In reality, we’ve been looking at new couches for years. Back before microfiber was even out there as the miracle couch covering. I don’t like microfiber, it looks sloppy to me, I thought I would spend all of my time petting the couch trying to get it to all look like the material is going one direction. It looks a bit to me like an unkempt pet. But then we bought a fancy reclining chair to nurse my daughter in, and the saleslady convinced us to get microfiber because spitup could easily be cleaned off. I was full of hormones and wanted nothing more than to be able to clean up spitup easily, so we bought it. And really, it does clean up easily. And I rarely pet the chair in front of people. In fact, because I have a child to take care of now — with sticky hands — my chair petting time has been roughly cut in half. So now that we can buy a couch once again, being converted to microfiber, which seems to be the only couch material out there, why is it so difficult for us?

Emotional attachment? Fear of sticky hands? Being ashamed to be embarrassed to be adults who own a couch with a few flaws? Lack of understanding of how to dispose of a flawed couch when one has no basement? We couldn’t keep the couch to later pass on to our daughter as was done with every person I ever grew up with. We have no basement. Where would one keep such a large item with no basement? And why would we pass off a couch to her that has no musty basement smell? How on earth did we end up living in a place with no basement anyway? That is a whole other post. Sheesh.

The couch’s symbolism in my home is myriad and ultimately confusing. It’s a symbol of my constantly undermined attempt to not be materialistic, a symbol of a young married couple — a little worn around the edges but still loving and inviting, and perhaps a symbol of fear of the unknown future. Are there dark, sticky handed forces that would be better off with the comfortable, if not slightly embarrassing old couch? And really, why not just buy a couch cover? That is one I can answer here and now, get ready for me to lay down some insight — that would be way too easy. So for now, the couch remains.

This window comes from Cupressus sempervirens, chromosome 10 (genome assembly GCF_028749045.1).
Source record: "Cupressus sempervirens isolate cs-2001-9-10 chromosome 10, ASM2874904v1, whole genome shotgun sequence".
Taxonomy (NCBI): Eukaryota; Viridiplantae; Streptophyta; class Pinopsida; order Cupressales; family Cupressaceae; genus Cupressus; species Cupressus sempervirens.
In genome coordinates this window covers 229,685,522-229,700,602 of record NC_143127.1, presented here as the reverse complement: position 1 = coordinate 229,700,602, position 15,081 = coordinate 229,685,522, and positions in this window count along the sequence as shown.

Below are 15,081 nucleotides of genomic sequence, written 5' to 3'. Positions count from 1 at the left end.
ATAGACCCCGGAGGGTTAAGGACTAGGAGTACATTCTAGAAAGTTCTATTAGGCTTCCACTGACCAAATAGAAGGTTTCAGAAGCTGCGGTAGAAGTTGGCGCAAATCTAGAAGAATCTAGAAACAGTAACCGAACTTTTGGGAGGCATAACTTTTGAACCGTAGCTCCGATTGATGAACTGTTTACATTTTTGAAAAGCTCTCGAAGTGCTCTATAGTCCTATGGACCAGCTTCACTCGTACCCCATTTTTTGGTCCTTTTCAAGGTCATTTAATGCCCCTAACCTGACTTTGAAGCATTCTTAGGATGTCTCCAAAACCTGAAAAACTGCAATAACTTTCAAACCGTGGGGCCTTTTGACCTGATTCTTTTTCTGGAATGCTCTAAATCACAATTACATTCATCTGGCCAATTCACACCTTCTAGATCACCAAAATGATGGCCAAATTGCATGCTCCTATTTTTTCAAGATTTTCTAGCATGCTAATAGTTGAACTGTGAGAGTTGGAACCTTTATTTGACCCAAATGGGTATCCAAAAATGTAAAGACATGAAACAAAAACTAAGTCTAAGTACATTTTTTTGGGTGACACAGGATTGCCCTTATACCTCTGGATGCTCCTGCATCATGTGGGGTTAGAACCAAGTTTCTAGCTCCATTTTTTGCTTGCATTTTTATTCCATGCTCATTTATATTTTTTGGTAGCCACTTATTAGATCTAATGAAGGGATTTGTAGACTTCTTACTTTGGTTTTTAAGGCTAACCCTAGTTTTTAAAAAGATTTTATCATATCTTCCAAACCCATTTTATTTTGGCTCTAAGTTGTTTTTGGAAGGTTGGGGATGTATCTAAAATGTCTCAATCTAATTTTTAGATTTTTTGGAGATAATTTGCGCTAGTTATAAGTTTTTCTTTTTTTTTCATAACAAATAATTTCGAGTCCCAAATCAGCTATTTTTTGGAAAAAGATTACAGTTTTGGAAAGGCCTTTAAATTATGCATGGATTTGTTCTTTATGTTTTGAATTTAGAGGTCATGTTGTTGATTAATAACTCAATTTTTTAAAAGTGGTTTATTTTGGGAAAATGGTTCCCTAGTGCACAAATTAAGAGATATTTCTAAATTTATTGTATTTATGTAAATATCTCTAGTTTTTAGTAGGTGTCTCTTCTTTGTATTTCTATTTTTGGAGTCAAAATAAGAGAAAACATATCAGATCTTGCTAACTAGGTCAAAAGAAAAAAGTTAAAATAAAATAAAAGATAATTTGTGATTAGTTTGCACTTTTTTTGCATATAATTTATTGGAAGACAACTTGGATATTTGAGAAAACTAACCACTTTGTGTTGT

The Reluctant Housewife

Conversations in Amman

During our time in Amman, we experienced a very different culture than life in the United States. I did my best to fit in by wearing very modest clothing, keeping my arms and legs covered most of the time, and having a scarf available to hide my hair if necessary. In public, I let my husband negotiate prices, order at restaurants and talk to taxi drivers. It was during a taxi ride that the most humorous (and disturbing) conversation of our trip occurred.

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One evening our taxi driver spoke good English and was excited to talk to my husband. I sat silently in the back seat listening and hoping that we didn’t die since Jordanian drivers do not believe in the lines on the road or indicator signals.

Taxi Driver: How long have you been married?

Husband: Three years.

Taxi Driver: And how many children do you have?

Husband: None.

Taxi Driver: No children? I have four children, I love children, why don’t you have children?!

Husband: Insha’Allah. (This translates to mean “If it’s God’s will” and was what our travel books instructed we answer if anyone asked about children.)

Taxi Driver: Oh, children are wonderful, here, this is my baby daughter, eight months old. (The driver pulls out his cell phone and shows my husband a picture of the baby…and yes, he’s still driving...) You should have children! You’re Christian right?

Husband: Yes.

Taxi Driver: Here’s what you do, convert to Islam and then you can take a second wife.

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And there I was, a whole foot away, listening to what a terrible wife I am for not having had any children yet. Despite the advice the driver had just given my husband, I continued to masquerade as a well-behaved wife and didn’t jump into the conversation. Thankfully my husband managed to end that part of their talk by telling the driver, “I think one wife is all I can handle.”